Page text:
Uncovering History of Cooperatives, Labor and Communities

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For All the People: Uncovering the Hidden History of Cooperation, Cooperative Movements, and Communalism in America by John Curl PM Press, 2009 PO Box 23912; Oakland, CA 94623, www.pmpress.org, 510-658-3906

John Curl has documented a part of America’s cooperative history that few of us are aware of. This book was clearly a labor of love and the result of extensive research into the history of the organizations, political movements, and progressive thinkers who tried to find a way to avoid marginalization of their fellow citizens in an economic system that valued capital over labor.

That being said, it is far from a complete history of cooperation. Curl’s interests and the book’s emphasis are primarily the role of cooperative efforts within the labor movement and the empowerment of workers that had been or would have been disenfranchised in the dominant industrial economy. This is both the book’s weakness and strength. The role of cooperatives in early America and in conjunction with labor unions has never been so well explicated.

How many of us knew that industrial labor unions routinely formed cooperatives to employ factory laborers who were locked out during strikes? That antitrust law was used more often to destroy successful cooperatives than to break up industrial monopolies? I would recommend this book to anyone interested in the evolution of cooperatives or the labor movement for these insights alone.

Where the book falls short of expectations is in the analysis of why so many cooperative efforts failed. Political considerations and collusion by corporate competitors all played a role. Yet we are left wondering why almost none of these early efforts succeeded for more than a few years. Internal strife, philosophical differences, and structural weakness played major roles, and the reader is left wondering whether the idealism of self-empowerment is somehow related to the inability of cooperatives to rally behind a vision and mission that bonds its members more firmly than mere self-interest.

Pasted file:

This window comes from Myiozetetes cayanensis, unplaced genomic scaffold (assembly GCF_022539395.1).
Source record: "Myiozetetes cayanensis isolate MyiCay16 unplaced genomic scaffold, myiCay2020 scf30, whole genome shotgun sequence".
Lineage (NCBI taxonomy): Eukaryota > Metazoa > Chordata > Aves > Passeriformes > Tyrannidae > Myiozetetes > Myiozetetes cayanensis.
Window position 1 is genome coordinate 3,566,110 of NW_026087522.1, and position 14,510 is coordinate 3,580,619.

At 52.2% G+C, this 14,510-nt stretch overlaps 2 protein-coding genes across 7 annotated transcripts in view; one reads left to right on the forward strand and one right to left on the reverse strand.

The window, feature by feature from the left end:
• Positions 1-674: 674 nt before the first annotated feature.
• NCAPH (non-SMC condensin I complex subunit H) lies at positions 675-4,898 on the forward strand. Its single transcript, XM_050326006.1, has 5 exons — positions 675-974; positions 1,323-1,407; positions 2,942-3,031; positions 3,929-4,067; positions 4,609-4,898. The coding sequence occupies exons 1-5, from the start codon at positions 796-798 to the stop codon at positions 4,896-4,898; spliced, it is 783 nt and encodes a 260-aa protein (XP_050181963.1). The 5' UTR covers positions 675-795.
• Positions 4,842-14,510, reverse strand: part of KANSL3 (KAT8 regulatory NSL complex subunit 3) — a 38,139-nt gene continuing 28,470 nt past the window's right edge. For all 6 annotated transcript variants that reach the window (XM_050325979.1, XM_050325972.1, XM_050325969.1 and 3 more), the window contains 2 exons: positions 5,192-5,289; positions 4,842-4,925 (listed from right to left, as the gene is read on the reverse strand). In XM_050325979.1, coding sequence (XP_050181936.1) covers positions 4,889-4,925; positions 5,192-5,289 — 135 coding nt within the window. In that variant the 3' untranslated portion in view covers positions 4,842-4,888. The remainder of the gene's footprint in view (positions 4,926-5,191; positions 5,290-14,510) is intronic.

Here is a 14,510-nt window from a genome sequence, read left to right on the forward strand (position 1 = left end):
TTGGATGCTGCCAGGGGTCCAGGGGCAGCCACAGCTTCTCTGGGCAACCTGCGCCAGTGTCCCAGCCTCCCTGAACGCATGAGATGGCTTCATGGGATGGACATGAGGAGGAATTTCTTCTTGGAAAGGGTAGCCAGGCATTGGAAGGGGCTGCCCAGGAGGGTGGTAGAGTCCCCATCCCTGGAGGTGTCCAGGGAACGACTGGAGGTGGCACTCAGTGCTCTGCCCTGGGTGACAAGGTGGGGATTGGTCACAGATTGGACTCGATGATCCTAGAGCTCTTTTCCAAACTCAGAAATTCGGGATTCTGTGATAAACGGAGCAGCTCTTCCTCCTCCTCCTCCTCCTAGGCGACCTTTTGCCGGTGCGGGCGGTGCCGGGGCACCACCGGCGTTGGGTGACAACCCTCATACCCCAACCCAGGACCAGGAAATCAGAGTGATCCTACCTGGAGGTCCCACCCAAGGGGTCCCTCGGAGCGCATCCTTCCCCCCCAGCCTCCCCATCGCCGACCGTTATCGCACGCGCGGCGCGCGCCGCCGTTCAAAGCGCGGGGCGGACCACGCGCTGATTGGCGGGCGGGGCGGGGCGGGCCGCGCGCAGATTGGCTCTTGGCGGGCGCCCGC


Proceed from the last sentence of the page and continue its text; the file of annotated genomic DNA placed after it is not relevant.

This is a question that continues to resonate for our cooperative development today.

For All the People barely skims the surface of the consumer co-op movement and the modern era. Other authors have covered this territory, however, and the book probably is stronger without it. Curl does mention the food co-ops that continue to operate as worker collectives, but there is no real discussion of the trade-off between consumer vs. worker empowerment and how modern co-ops attempt to serve both.

There is a wealth of fascinating history here, much of it presented in short, encyclopedic entries. The writing style does not engage the reader in a story, it provides details and data. When I began reading, I was immediately drawn in to the fascinating history of cooperatives, but when many of the cooperative organizations were presented only through dates, names and basic structures, I struggled to maintain interest.

I can unequivocally recommend this book as a reference tool and historical timeline of cooperation; however, I would have liked to see a deeper analysis of the impact these early co-ops had, why so many had short lives, and what lessons we can take from this history to strengthen the modern cooperative movement. This is a book that every student of cooperatives will want to read and one that can certainly stimulate debate and conversation about cooperative structures, impacts, and success.

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See other articles from this issue: #146 January - February - 2010
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